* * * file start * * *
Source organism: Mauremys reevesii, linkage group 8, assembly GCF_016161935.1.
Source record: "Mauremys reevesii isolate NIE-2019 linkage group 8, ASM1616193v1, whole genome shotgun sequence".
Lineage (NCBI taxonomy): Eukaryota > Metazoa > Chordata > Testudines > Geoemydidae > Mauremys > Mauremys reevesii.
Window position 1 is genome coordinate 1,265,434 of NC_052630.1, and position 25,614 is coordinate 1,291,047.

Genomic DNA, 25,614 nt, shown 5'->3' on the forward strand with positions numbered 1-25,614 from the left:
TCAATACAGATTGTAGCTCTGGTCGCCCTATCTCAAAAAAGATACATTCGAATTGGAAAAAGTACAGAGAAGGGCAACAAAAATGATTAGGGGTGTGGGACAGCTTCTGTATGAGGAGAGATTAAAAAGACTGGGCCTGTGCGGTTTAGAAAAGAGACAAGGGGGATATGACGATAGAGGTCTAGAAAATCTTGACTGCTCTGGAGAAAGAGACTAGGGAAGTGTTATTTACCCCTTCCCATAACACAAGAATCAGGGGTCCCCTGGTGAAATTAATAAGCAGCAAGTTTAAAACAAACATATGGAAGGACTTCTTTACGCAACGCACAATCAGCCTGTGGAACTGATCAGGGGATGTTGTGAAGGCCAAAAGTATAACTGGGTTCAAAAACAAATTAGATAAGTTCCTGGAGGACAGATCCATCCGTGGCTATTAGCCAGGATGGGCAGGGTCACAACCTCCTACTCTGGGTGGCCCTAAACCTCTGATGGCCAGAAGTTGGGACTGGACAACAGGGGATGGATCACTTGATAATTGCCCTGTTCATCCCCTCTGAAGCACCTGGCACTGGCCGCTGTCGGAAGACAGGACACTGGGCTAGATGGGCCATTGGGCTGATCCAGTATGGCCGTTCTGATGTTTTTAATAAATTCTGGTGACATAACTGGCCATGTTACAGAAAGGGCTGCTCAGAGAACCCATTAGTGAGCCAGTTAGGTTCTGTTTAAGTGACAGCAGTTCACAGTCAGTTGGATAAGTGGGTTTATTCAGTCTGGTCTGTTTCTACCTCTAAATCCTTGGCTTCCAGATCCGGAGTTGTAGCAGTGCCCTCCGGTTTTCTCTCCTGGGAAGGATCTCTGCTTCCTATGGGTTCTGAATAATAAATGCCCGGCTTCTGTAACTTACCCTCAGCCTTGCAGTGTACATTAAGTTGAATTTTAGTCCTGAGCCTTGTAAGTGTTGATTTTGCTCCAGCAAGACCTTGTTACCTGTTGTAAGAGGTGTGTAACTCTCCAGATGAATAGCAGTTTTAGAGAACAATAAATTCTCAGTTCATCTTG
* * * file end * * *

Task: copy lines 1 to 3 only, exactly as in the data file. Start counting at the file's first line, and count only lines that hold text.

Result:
Source organism: Mauremys reevesii, linkage group 8, assembly GCF_016161935.1.
Source record: "Mauremys reevesii isolate NIE-2019 linkage group 8, ASM1616193v1, whole genome shotgun sequence".
Lineage (NCBI taxonomy): Eukaryota > Metazoa > Chordata > Testudines > Geoemydidae > Mauremys > Mauremys reevesii.